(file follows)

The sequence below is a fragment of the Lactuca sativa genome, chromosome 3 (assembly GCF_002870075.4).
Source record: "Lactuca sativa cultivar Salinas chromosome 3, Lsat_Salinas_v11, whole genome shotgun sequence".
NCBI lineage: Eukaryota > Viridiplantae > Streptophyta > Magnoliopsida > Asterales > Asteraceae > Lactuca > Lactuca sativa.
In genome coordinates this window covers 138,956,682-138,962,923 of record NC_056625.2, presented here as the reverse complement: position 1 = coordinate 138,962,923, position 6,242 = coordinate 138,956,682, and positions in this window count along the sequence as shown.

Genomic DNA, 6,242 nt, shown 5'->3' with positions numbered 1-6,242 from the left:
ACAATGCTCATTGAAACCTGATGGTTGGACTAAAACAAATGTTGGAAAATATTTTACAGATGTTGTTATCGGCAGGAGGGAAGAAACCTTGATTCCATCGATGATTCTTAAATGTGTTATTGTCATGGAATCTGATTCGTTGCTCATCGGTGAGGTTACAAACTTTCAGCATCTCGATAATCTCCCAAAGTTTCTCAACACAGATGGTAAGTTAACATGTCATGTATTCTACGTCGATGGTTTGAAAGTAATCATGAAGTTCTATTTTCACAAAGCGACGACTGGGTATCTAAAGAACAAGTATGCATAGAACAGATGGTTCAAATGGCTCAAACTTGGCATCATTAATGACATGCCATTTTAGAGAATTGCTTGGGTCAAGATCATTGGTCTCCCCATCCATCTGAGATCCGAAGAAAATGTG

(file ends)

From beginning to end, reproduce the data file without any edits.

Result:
The sequence below is a fragment of the Lactuca sativa genome, chromosome 3 (assembly GCF_002870075.4).
Source record: "Lactuca sativa cultivar Salinas chromosome 3, Lsat_Salinas_v11, whole genome shotgun sequence".
NCBI lineage: Eukaryota > Viridiplantae > Streptophyta > Magnoliopsida > Asterales > Asteraceae > Lactuca > Lactuca sativa.
In genome coordinates this window covers 138,956,682-138,962,923 of record NC_056625.2, presented here as the reverse complement: position 1 = coordinate 138,962,923, position 6,242 = coordinate 138,956,682, and positions in this window count along the sequence as shown.

Genomic DNA, 6,242 nt, shown 5'->3' with positions numbered 1-6,242 from the left:
ACAATGCTCATTGAAACCTGATGGTTGGACTAAAACAAATGTTGGAAAATATTTTACAGATGTTGTTATCGGCAGGAGGGAAGAAACCTTGATTCCATCGATGATTCTTAAATGTGTTATTGTCATGGAATCTGATTCGTTGCTCATCGGTGAGGTTACAAACTTTCAGCATCTCGATAATCTCCCAAAGTTTCTCAACACAGATGGTAAGTTAACATGTCATGTATTCTACGTCGATGGTTTGAAAGTAATCATGAAGTTCTATTTTCACAAAGCGACGACTGGGTATCTAAAGAACAAGTATGCATAGAACAGATGGTTCAAATGGCTCAAACTTGGCATCATTAATGACATGCCATTTTAGAGAATTGCTTGGGTCAAGATCATTGGTCTCCCCATCCATCTGAGATCCGAAGAAAATGTG